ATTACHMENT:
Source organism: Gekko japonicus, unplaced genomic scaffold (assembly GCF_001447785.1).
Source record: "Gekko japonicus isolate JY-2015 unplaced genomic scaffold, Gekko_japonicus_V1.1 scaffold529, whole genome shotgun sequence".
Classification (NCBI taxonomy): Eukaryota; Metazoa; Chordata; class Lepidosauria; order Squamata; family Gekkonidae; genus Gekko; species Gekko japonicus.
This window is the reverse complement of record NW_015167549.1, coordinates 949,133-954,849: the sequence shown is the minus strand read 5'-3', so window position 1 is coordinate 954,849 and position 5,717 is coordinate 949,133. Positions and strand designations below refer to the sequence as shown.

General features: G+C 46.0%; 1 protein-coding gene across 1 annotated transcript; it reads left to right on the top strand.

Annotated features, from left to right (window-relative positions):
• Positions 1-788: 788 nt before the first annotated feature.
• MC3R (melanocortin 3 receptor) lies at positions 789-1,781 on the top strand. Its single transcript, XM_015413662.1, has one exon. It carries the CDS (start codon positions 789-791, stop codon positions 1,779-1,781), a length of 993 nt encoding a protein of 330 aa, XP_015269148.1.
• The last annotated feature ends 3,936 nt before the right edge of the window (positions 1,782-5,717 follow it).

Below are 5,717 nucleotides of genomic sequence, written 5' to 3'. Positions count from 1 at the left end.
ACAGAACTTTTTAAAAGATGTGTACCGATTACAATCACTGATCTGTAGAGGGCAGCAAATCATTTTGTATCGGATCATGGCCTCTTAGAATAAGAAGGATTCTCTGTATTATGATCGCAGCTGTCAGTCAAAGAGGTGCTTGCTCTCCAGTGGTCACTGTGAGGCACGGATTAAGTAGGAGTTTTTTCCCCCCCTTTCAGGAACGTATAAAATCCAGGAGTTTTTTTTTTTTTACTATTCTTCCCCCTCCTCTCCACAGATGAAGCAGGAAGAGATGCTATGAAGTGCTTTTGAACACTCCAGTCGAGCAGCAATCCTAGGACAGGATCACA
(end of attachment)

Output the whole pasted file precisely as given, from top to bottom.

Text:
Source organism: Gekko japonicus, unplaced genomic scaffold (assembly GCF_001447785.1).
Source record: "Gekko japonicus isolate JY-2015 unplaced genomic scaffold, Gekko_japonicus_V1.1 scaffold529, whole genome shotgun sequence".
Classification (NCBI taxonomy): Eukaryota; Metazoa; Chordata; class Lepidosauria; order Squamata; family Gekkonidae; genus Gekko; species Gekko japonicus.
This window is the reverse complement of record NW_015167549.1, coordinates 949,133-954,849: the sequence shown is the minus strand read 5'-3', so window position 1 is coordinate 954,849 and position 5,717 is coordinate 949,133. Positions and strand designations below refer to the sequence as shown.

General features: G+C 46.0%; 1 protein-coding gene across 1 annotated transcript; it reads left to right on the top strand.

Annotated features, from left to right (window-relative positions):
• Positions 1-788: 788 nt before the first annotated feature.
• MC3R (melanocortin 3 receptor) lies at positions 789-1,781 on the top strand. Its single transcript, XM_015413662.1, has one exon. It carries the CDS (start codon positions 789-791, stop codon positions 1,779-1,781), a length of 993 nt encoding a protein of 330 aa, XP_015269148.1.
• The last annotated feature ends 3,936 nt before the right edge of the window (positions 1,782-5,717 follow it).

Below are 5,717 nucleotides of genomic sequence, written 5' to 3'. Positions count from 1 at the left end.
ACAGAACTTTTTAAAAGATGTGTACCGATTACAATCACTGATCTGTAGAGGGCAGCAAATCATTTTGTATCGGATCATGGCCTCTTAGAATAAGAAGGATTCTCTGTATTATGATCGCAGCTGTCAGTCAAAGAGGTGCTTGCTCTCCAGTGGTCACTGTGAGGCACGGATTAAGTAGGAGTTTTTTCCCCCCCTTTCAGGAACGTATAAAATCCAGGAGTTTTTTTTTTTTTACTATTCTTCCCCCTCCTCTCCACAGATGAAGCAGGAAGAGATGCTATGAAGTGCTTTTGAACACTCCAGTCGAGCAGCAATCCTAGGACAGGATCACA